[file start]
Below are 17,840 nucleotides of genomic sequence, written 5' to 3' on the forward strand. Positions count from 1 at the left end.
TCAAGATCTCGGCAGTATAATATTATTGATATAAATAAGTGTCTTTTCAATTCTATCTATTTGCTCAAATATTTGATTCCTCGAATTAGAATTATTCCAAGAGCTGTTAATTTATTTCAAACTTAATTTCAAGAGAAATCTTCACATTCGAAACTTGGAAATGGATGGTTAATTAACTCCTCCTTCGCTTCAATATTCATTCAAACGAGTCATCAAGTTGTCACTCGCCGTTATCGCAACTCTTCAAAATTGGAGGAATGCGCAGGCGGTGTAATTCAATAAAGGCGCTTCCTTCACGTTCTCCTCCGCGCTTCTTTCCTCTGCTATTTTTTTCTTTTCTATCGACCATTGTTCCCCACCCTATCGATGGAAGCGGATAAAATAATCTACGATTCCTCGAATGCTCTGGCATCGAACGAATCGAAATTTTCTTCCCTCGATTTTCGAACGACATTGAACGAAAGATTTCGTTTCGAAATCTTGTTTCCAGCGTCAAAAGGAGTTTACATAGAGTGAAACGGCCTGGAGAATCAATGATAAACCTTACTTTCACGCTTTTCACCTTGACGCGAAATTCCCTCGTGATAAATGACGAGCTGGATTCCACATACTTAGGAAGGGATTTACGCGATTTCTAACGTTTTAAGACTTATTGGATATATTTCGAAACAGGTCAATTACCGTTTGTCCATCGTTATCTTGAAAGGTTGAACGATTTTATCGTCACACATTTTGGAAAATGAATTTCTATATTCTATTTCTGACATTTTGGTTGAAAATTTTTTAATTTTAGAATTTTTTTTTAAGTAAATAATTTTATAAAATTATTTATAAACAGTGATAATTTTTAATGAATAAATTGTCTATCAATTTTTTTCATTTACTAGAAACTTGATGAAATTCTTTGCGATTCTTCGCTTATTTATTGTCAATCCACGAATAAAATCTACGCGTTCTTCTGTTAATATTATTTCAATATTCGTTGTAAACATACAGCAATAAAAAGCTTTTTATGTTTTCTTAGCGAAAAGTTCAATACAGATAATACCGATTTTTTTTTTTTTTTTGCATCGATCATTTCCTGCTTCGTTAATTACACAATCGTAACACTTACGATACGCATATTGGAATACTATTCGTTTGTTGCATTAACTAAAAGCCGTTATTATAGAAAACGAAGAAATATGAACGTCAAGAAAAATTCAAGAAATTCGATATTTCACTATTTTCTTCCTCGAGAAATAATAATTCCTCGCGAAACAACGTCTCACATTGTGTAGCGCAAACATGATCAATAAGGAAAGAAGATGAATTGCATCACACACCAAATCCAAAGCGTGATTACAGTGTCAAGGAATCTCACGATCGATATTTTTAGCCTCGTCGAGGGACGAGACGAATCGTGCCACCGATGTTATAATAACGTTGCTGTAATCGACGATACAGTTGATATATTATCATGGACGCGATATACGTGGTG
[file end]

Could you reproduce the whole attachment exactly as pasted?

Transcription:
Below are 17,840 nucleotides of genomic sequence, written 5' to 3' on the forward strand. Positions count from 1 at the left end.
TCAAGATCTCGGCAGTATAATATTATTGATATAAATAAGTGTCTTTTCAATTCTATCTATTTGCTCAAATATTTGATTCCTCGAATTAGAATTATTCCAAGAGCTGTTAATTTATTTCAAACTTAATTTCAAGAGAAATCTTCACATTCGAAACTTGGAAATGGATGGTTAATTAACTCCTCCTTCGCTTCAATATTCATTCAAACGAGTCATCAAGTTGTCACTCGCCGTTATCGCAACTCTTCAAAATTGGAGGAATGCGCAGGCGGTGTAATTCAATAAAGGCGCTTCCTTCACGTTCTCCTCCGCGCTTCTTTCCTCTGCTATTTTTTTCTTTTCTATCGACCATTGTTCCCCACCCTATCGATGGAAGCGGATAAAATAATCTACGATTCCTCGAATGCTCTGGCATCGAACGAATCGAAATTTTCTTCCCTCGATTTTCGAACGACATTGAACGAAAGATTTCGTTTCGAAATCTTGTTTCCAGCGTCAAAAGGAGTTTACATAGAGTGAAACGGCCTGGAGAATCAATGATAAACCTTACTTTCACGCTTTTCACCTTGACGCGAAATTCCCTCGTGATAAATGACGAGCTGGATTCCACATACTTAGGAAGGGATTTACGCGATTTCTAACGTTTTAAGACTTATTGGATATATTTCGAAACAGGTCAATTACCGTTTGTCCATCGTTATCTTGAAAGGTTGAACGATTTTATCGTCACACATTTTGGAAAATGAATTTCTATATTCTATTTCTGACATTTTGGTTGAAAATTTTTTAATTTTAGAATTTTTTTTTAAGTAAATAATTTTATAAAATTATTTATAAACAGTGATAATTTTTAATGAATAAATTGTCTATCAATTTTTTTCATTTACTAGAAACTTGATGAAATTCTTTGCGATTCTTCGCTTATTTATTGTCAATCCACGAATAAAATCTACGCGTTCTTCTGTTAATATTATTTCAATATTCGTTGTAAACATACAGCAATAAAAAGCTTTTTATGTTTTCTTAGCGAAAAGTTCAATACAGATAATACCGATTTTTTTTTTTTTTTTGCATCGATCATTTCCTGCTTCGTTAATTACACAATCGTAACACTTACGATACGCATATTGGAATACTATTCGTTTGTTGCATTAACTAAAAGCCGTTATTATAGAAAACGAAGAAATATGAACGTCAAGAAAAATTCAAGAAATTCGATATTTCACTATTTTCTTCCTCGAGAAATAATAATTCCTCGCGAAACAACGTCTCACATTGTGTAGCGCAAACATGATCAATAAGGAAAGAAGATGAATTGCATCACACACCAAATCCAAAGCGTGATTACAGTGTCAAGGAATCTCACGATCGATATTTTTAGCCTCGTCGAGGGACGAGACGAATCGTGCCACCGATGTTATAATAACGTTGCTGTAATCGACGATACAGTTGATATATTATCATGGACGCGATATACGTGGTG